On February 10, the short documentary A Girl Like Me, about the pressures faced by young black females living in a white-dominated society, hit number one on YouTube.com’s featured videos. One of the interviewees, Jennifer, 18, looks straight into the camera and confesses: “Since I was young, I considered being lighter [skinned] as … more beautiful than being dark skinned. … I used to think of myself as ugly because I was dark skinned.”
The film, which had been viewed more than 450,000 times as In These Times went to press, gave voice to a population that is often talked about but rarely heard from, much less listened to. A new University of Chicago study examining the experience of black youth in post-civil rights America plans to change that.
“I talk about the two Bills — Bill O’Reilly and Bill Cosby — who are both willing to talk about and demean young black people. [I thought] it would be interesting and important to actually have a study where young black people get to speak for themselves,” says Cathy Cohen, a University of Chicago political science professor and lead researcher of the Black Youth Project, which was released in early February.
“We want to interrupt this narrative of young black people, even for a moment or two, so we can really think through how we can empower their voices and empower them, so they and we can better their lives,” Cohen says.
The team of researchers surveyed almost 1,600 black, Latino and white youth aged 15 to 25 from several Midwestern cities, and conducted in-depth interviews with 40 black youth. The study exposes the complex attitudes and behaviors of these groups when it comes to sex, hip hop and politics.
“I’ve been a little surprised at how many people have said, ‘Wow, [black youth] are really thoughtful,’ or, ‘Oh my god, they really have positions on policy,’” Cohen says. “Well, they’re the targets of these policies. Yeah, they have positions.”
For example, 93 percent of black youth believe that sex education should be mandatory in high schools, and 76 percent think the government should stop funding only abstinence programs. And while almost half of black youth believe that abortion is always wrong, nearly 60 percent think that abortion should be legal in some circumstances.
The project also reports that while more than 70 percent of black and Latino youth feel they “have the knowledge and skills necessary to participate in politics,” more than half believe the government “cares little about them.”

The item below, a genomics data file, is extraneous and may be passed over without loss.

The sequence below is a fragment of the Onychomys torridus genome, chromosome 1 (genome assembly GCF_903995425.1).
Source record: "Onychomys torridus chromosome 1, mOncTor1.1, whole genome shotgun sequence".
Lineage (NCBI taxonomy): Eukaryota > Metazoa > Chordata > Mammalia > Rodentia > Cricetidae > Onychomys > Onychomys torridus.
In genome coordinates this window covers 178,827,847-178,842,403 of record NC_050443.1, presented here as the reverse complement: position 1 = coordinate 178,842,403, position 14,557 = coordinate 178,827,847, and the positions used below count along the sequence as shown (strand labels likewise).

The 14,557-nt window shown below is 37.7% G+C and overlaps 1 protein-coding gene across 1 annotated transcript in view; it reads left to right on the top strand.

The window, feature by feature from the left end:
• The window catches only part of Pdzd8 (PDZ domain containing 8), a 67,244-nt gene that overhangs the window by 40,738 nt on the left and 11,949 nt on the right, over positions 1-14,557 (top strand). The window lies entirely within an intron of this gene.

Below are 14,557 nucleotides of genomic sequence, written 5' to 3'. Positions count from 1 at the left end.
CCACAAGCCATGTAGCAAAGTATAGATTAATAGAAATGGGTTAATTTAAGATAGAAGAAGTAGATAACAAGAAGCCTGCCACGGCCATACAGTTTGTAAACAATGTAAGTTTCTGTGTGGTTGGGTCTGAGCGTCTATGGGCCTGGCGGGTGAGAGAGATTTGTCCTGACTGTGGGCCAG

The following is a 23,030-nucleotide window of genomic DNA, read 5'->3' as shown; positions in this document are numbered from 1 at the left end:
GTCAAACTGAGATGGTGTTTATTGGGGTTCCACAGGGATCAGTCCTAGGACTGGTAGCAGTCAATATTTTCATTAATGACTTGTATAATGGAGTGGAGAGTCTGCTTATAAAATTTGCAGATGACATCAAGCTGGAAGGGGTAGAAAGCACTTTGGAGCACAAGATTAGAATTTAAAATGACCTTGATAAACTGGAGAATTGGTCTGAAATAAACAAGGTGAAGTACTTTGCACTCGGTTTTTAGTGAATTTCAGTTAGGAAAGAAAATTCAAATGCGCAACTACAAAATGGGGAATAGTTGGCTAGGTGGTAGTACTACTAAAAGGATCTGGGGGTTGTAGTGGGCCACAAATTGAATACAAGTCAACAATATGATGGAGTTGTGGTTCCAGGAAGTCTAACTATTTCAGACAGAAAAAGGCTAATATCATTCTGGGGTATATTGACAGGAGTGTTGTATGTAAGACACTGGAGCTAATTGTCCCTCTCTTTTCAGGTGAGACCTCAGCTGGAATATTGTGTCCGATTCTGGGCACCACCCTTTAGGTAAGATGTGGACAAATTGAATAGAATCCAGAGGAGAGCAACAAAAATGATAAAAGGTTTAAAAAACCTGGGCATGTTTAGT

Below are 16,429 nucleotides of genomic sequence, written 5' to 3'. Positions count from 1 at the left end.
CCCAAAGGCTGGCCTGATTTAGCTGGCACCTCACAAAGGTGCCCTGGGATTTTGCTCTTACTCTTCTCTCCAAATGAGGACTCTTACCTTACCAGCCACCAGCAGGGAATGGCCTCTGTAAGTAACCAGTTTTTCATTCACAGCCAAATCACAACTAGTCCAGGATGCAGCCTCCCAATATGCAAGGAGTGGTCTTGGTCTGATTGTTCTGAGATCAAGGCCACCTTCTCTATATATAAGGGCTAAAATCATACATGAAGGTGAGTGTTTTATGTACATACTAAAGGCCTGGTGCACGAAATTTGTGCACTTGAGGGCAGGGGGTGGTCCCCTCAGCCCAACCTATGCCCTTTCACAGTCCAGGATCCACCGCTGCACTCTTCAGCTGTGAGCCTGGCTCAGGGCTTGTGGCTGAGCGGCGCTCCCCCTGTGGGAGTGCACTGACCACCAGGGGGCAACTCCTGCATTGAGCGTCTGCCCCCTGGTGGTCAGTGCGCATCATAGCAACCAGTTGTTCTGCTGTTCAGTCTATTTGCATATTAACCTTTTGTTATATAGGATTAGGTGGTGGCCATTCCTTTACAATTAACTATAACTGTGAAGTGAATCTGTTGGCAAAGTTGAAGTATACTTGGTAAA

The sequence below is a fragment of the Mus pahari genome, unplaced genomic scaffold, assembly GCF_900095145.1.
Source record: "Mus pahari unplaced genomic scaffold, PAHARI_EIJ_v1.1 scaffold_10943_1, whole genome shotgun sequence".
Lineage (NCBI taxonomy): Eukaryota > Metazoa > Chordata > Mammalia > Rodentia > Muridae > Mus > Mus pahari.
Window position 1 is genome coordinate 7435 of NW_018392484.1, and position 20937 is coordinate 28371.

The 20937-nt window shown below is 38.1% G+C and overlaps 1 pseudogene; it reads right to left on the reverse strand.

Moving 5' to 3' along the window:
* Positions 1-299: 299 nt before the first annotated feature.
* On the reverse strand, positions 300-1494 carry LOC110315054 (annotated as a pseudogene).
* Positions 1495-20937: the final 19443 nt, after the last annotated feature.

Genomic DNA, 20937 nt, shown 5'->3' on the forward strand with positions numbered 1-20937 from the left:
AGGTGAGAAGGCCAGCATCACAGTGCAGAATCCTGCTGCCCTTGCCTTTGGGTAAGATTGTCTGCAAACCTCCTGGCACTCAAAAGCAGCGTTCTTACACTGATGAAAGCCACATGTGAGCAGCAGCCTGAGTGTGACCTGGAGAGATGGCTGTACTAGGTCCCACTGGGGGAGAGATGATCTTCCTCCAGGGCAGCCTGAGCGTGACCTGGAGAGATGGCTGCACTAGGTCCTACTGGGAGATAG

Sixty-eight percent of black youth believe that the government would do more to cure AIDS if more white people were afflicted with the disease.
“Even though some people will celebrate the end of Jim Crow and legal segregation,” says Cohen, “these young people are very clear that in their daily lives … they perceive young black people to experience very high levels of discrimination.” Almost 70 percent of black youth reported that they had been discriminated against due to their race, and large majorities of all youth believed that “on average, the police discriminate much more against black youth than they do against white youth.”
When it comes to music, 58 percent of black youth report listening to rap everyday, but even greater majorities (92 percent of females and 74 percent of males) think rap music videos portray black women offensively. In the project’s third stage, which begins this spring, researchers will perform thorough content analyses of the top rap songs of the past 10 years.
Kyle Myhre, a hip-hop MC and project coordinator for the University of Wisconsin-Madison’s Diversity Education Program, says the report is “an important piece of the puzzle. Any large-scale social change … needs to be a multi-tiered assault. There need to be academic studies, but there also need to be community organizers and a media that can cover things properly.”
Cohen says she plans on reaching out to those people, disseminating the study’s findings to community leaders, educators and policy makers, in the hope that the study will be “used in classrooms, by community organizers and by youth advocates.”
“It would be nice if one of the presidential candidates, maybe Sen. Obama, would comment on and … listen to young black people,” Cohen says. “And not just listen, but take their positions seriously; vote their voices in policy positions and make them a central component in evaluating how well this democracy is working.”
She also hopes the study will draw attention to arenas where young people are already speaking out, such as spoken word poetry, underground hip-hop and independent films, such as A Girl Like Me.
“The question is,” says Cohen, “will people listen to what they have to say?”